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Norfolk beckons?

After trying so desperately to locate the family of my dad’s uncle Walter BALDOCK, I may have hit on something …

I had been searching Kent records (particularly Thanet, where they had lived) for marriage records, with no luck. I knew his wife was known as Jessie, but this could have come from anywhere. Nevertheless, I finally gained the patience to search systematically through Ancestry and FindMyPast.

And there I found it! Uncle Wally and Aunt Jessie were married in Norfolk  - Erpingham district, to be precise! Walter A BALDOCK married Jessie I ABRAM !

Now armed with a maiden name, I also found six daughters; we already knew the names of some, but this confirmed things, along with birth quarter-dates, a marriage and two grandsons. Of course, all this has yet to be verified.

I now hope to get the marriage certificate, and plan to further investigate the children to seek out possible marriages, further grandchildren, and maybe locate a family member living somewhere.

The Norfolk marriage is spooky, given my belief that the BALDOCK family may have some ancestry there. Maybe Jessie was from Norfolk? Or perhaps she was a Cromer seaside holiday romance?  The certificate will help …

Published in: Genealogy | on December 3rd, 2009 | No Comments »

Maidstone and Miscellany …

Last week I managed to get to the Centre for Kentish Studies archive at Maidstone. I located a couple of (very old) wills, which I duplicated and brought away for deciphering (anyone up for transcribing them for me?). I also continued with some Pluckley, Charing and Lenham Parish Record research.

The CKS has books and resources which are not available at Canterbury Cathedral Archives, namely previously undertaken and bound books of parish record transcriptions. This was invaluable to me, having found an early book of transcriptions of records dating back to the 1500s which may not otherwise have been determinable. Well worth the visit!  Whether I can now better determine relationships of these early ancestors, only time will tell!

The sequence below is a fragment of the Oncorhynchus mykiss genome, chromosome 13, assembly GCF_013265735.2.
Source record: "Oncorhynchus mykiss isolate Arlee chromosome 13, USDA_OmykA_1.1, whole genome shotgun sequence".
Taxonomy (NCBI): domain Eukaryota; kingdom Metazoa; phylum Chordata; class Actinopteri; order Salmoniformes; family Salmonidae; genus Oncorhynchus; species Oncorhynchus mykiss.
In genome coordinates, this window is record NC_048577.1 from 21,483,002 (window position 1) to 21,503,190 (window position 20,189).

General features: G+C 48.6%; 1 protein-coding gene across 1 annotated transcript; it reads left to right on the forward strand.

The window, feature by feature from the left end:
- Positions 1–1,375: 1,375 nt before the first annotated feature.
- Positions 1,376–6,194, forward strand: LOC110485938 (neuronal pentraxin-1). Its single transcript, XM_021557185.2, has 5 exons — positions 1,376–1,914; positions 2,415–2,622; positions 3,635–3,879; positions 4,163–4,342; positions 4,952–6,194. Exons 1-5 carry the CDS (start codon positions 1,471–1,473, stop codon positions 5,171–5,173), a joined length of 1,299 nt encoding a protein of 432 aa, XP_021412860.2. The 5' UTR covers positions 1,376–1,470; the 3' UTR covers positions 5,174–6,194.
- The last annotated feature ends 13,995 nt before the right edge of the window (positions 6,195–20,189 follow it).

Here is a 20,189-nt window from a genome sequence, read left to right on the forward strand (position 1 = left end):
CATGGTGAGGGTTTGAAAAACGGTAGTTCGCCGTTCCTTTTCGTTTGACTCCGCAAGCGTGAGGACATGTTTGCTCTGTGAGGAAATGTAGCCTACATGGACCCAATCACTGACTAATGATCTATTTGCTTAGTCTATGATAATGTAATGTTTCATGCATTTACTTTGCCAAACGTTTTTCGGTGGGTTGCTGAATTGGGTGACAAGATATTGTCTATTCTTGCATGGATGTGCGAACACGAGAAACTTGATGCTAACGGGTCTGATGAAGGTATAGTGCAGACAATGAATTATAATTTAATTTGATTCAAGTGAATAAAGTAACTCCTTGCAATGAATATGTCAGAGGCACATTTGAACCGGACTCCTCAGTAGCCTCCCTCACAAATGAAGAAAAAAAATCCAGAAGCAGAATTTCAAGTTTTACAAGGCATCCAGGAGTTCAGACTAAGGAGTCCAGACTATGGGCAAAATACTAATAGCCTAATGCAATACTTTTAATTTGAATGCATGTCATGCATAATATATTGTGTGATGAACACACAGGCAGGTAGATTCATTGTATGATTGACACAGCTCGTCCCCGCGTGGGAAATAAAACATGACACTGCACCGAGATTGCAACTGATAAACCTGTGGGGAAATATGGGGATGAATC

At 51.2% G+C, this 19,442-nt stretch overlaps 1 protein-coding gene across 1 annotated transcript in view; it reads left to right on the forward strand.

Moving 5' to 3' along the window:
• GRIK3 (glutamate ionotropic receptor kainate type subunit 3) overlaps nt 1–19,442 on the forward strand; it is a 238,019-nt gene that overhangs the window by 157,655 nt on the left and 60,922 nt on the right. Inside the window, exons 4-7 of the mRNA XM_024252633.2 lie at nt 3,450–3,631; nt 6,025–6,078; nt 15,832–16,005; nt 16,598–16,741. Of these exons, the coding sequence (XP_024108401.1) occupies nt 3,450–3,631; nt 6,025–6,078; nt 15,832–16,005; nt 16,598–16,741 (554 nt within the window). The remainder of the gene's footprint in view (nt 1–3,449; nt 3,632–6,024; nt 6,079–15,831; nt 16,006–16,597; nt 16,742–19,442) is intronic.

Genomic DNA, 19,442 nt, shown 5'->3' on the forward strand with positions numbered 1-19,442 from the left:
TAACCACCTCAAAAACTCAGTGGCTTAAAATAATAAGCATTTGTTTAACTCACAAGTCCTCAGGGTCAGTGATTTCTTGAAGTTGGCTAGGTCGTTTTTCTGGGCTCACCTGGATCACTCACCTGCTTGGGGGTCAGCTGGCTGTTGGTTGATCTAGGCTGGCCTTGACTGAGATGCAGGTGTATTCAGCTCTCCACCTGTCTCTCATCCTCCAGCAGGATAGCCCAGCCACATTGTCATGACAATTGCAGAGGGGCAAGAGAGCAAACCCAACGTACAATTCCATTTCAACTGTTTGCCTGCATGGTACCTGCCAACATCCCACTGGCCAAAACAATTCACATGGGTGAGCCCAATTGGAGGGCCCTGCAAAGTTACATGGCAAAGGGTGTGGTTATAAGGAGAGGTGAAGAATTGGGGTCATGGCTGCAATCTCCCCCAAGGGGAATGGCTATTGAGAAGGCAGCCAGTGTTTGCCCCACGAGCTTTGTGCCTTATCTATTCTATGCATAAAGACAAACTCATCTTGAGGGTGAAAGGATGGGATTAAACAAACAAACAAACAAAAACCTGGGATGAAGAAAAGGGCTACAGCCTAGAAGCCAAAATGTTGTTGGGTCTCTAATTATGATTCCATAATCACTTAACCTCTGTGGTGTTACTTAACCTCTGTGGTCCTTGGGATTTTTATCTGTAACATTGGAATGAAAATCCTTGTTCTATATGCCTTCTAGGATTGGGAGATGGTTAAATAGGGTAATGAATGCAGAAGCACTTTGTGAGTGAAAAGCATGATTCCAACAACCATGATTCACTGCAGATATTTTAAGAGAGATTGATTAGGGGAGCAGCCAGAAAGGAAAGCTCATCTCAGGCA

In addition I ordered (and very quickly received; just before the postal strike here in the UK!) some certificates, including a marriage certificate for one of my mother’s aunts (to a BALDOCK, no less!) and her birth certificate, which should allow more progress in other areas.

Information Overload !!

Published in: Genealogy | on October 21st, 2009 | No Comments »

Marriage of minors

No, I’m not talking about burly Welsh coal-face workers! Nor, for that matter, adolescents (necessarily). But I am talking “under-age”.

Many of you have probably already discovered via a marriage certificate the phrase “full age”. Whilst searching parish records you will almost certainly at some point come across the phrase “minor”.

Our ancestors considered “full age”, and thus anyone marrying at the age of 20, 19, 18, … could be considered a “minor”. Full age means they reached the age of majority i.e. they have become an adult. This used to be 21 but is now 18. That’s not to say, of course, that they weren’t adolescent:

“Before Hardwicke’s Marriage Act of 1753 there was no lower legal age of marriage, except during the 1650′s when it was 16 for men and 14 for women. In 1753 it was fixed at 14 for men and 12 for women and remained at that until the Age of Marriage Act 1929 when it was raised to 16 for both.”

Minors tend to be recorded alongside the consenting guardian/father(s).
Also, never forget that some people claimed to be of full age when in fact they were not!
Of course, this also differs from “age of consent” for matrimonial contracts and for sexual intercourse.
Check out the thread at http://www.british-genealogy.com/forums/archive/index.php/t-1969.html for example. Much more information can be found from other sources too.

Published in: Genealogy | on April 29th, 2009 | No Comments »